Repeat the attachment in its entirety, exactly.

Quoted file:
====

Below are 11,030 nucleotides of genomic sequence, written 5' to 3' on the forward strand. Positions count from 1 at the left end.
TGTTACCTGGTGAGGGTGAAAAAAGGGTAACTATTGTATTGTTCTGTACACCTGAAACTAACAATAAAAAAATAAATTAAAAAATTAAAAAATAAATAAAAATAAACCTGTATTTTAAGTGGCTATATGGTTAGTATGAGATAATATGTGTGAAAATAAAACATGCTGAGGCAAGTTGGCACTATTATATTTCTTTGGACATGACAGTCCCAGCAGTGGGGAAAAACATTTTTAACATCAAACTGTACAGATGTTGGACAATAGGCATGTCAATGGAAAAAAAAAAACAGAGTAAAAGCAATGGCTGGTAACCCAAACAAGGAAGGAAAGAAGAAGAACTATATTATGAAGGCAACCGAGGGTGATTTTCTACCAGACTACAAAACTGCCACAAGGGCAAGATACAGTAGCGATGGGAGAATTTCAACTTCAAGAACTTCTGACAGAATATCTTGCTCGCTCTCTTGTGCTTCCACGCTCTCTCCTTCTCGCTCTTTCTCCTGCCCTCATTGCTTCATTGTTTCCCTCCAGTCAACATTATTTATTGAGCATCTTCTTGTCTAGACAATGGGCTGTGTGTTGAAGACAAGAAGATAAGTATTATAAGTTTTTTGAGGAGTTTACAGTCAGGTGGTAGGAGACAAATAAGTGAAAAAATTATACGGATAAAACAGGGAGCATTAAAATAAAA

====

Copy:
Below are 11,030 nucleotides of genomic sequence, written 5' to 3' on the forward strand. Positions count from 1 at the left end.
TGTTACCTGGTGAGGGTGAAAAAAGGGTAACTATTGTATTGTTCTGTACACCTGAAACTAACAATAAAAAAATAAATTAAAAAATTAAAAAATAAATAAAAATAAACCTGTATTTTAAGTGGCTATATGGTTAGTATGAGATAATATGTGTGAAAATAAAACATGCTGAGGCAAGTTGGCACTATTATATTTCTTTGGACATGACAGTCCCAGCAGTGGGGAAAAACATTTTTAACATCAAACTGTACAGATGTTGGACAATAGGCATGTCAATGGAAAAAAAAAAACAGAGTAAAAGCAATGGCTGGTAACCCAAACAAGGAAGGAAAGAAGAAGAACTATATTATGAAGGCAACCGAGGGTGATTTTCTACCAGACTACAAAACTGCCACAAGGGCAAGATACAGTAGCGATGGGAGAATTTCAACTTCAAGAACTTCTGACAGAATATCTTGCTCGCTCTCTTGTGCTTCCACGCTCTCTCCTTCTCGCTCTTTCTCCTGCCCTCATTGCTTCATTGTTTCCCTCCAGTCAACATTATTTATTGAGCATCTTCTTGTCTAGACAATGGGCTGTGTGTTGAAGACAAGAAGATAAGTATTATAAGTTTTTTGAGGAGTTTACAGTCAGGTGGTAGGAGACAAATAAGTGAAAAAATTATACGGATAAAACAGGGAGCATTAAAATAAAA